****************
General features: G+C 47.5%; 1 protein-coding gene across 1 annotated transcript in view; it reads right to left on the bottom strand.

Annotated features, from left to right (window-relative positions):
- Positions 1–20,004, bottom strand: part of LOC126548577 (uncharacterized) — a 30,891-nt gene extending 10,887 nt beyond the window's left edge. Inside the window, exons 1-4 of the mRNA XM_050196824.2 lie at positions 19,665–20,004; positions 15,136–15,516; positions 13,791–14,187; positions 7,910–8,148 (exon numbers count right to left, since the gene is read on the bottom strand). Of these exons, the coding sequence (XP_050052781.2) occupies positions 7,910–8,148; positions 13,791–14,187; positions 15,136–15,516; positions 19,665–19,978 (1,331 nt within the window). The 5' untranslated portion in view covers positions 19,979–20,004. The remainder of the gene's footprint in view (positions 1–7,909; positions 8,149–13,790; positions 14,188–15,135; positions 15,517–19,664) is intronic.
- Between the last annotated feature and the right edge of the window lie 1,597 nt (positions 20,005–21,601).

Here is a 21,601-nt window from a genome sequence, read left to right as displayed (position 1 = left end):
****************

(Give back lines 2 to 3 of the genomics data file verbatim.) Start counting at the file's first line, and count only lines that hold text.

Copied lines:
Annotated features, from left to right (window-relative positions):
- Positions 1–20,004, bottom strand: part of LOC126548577 (uncharacterized) — a 30,891-nt gene extending 10,887 nt beyond the window's left edge. Inside the window, exons 1-4 of the mRNA XM_050196824.2 lie at positions 19,665–20,004; positions 15,136–15,516; positions 13,791–14,187; positions 7,910–8,148 (exon numbers count right to left, since the gene is read on the bottom strand). Of these exons, the coding sequence (XP_050052781.2) occupies positions 7,910–8,148; positions 13,791–14,187; positions 15,136–15,516; positions 19,665–19,978 (1,331 nt within the window). The 5' untranslated portion in view covers positions 19,979–20,004. The remainder of the gene's footprint in view (positions 1–7,909; positions 8,149–13,790; positions 14,188–15,135; positions 15,517–19,664) is intronic.